Self-rated health (SRH) is a predictor of several clinical outcomes, including mortality. Physical activity is associated with SRH; however, the specific role that resistance training (RT) plays in this relationship is unknown. We explored the independent association between self-reported RT and SRH in a cross-sectional survey (National Physical Activity and Weight Loss Study; NPAWLS) conducted by the University of South Carolina Prevention Research Center in 2002.
Subjects were 9651 men and women (mean age 46.5 yrs) classified as having high or low SRH; and they were categorized into 2 groups: (1) meeting nationally recommended levels for RT (≥2 days/week); (2) not meeting levels (<2 days/week or no RT).
Meeting national recommendations was associated with male gender (P < .01), normal BMI (P < .01), and higher education (P < .01). When compared to individuals with low SRH, those with high SRH were 2 times as likely to meet recommended levels of RT (OR = 2.32; 95% CI = 1.96 to 2.76). The model modestly attenuated when fully adjusted for confounding variables, including other exercise (OR = 1.79; 95% CI = 1.49 to 2.15).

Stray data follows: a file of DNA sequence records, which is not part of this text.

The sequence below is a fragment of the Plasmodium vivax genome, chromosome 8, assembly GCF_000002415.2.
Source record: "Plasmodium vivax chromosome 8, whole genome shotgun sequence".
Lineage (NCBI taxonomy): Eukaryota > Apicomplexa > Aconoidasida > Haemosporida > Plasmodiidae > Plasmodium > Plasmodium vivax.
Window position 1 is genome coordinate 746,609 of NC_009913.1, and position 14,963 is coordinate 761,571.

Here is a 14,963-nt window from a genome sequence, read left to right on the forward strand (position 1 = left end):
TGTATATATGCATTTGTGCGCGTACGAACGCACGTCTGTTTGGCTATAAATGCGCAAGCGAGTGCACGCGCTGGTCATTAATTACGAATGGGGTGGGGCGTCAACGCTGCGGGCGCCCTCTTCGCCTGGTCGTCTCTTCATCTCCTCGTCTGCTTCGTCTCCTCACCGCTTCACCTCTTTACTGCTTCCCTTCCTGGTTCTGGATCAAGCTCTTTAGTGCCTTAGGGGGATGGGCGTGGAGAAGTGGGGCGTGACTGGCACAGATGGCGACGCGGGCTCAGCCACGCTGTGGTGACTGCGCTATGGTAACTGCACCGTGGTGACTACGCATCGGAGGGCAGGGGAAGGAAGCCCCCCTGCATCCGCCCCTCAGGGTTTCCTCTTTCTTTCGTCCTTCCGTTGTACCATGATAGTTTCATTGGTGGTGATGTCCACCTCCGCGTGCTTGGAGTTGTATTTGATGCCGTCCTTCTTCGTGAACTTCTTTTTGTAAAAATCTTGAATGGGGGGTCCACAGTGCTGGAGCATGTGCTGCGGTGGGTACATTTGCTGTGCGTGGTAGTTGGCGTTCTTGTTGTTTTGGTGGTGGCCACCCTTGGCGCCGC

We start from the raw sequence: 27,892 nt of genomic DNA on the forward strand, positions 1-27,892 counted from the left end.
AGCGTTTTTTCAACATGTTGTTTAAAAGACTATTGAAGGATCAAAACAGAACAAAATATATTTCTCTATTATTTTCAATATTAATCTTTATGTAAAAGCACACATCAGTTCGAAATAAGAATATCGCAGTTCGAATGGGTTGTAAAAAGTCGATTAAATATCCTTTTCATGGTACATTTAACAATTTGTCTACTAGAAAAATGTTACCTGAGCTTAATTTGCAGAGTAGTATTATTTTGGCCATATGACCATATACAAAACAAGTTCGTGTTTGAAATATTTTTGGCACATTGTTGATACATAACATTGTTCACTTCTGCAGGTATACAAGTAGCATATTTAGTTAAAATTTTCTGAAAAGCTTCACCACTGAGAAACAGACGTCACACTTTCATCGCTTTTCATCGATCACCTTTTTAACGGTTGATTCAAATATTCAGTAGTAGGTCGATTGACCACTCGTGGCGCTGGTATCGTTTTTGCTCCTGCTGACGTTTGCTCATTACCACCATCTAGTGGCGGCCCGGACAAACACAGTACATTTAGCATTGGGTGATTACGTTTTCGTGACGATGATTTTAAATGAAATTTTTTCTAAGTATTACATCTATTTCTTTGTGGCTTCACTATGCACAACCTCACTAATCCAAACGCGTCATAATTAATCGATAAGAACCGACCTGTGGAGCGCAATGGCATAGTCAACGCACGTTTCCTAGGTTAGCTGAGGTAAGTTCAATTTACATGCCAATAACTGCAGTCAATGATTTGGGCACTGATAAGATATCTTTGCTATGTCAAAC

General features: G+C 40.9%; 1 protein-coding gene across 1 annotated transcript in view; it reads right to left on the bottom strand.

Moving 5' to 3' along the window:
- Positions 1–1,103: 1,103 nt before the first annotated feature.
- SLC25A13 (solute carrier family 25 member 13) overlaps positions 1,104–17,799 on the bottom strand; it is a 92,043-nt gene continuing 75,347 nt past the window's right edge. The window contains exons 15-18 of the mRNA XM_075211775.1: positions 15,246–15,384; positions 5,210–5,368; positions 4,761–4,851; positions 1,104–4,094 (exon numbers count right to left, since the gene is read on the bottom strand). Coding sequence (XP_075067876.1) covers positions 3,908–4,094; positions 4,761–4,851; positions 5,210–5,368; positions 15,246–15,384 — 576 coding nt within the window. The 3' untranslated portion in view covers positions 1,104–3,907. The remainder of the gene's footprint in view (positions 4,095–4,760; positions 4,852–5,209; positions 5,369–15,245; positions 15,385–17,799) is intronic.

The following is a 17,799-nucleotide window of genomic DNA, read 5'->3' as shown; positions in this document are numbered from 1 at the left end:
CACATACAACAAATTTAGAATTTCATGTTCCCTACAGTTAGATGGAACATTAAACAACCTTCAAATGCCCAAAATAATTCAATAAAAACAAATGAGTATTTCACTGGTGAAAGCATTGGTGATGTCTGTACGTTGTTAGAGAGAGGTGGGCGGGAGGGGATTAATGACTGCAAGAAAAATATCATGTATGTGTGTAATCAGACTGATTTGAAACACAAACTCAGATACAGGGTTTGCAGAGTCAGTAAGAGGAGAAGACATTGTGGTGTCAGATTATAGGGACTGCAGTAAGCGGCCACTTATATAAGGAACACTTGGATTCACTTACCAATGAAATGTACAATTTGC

This study identifies the specific positive relationship between RT and SRH, further supporting the health benefits of meeting the national recommendations for RT.
Ciccolo is with Brown Medical School and the Centers for Behavioral and Preventive Medicine at The Miriam Hospital, Providence, RI. Pettee Gabriel is with the Dept of Health Promotion, Social, & Behavioral Health, University of Nebraska Medical Center, Omaha, NE. Macera is with the School of Public Health, San Diego State University, San Diego, CA. Ainsworth is with the Dept of Exercise and Wellness, Arizona State University–Polytechnic Campus, Mesa, AZ.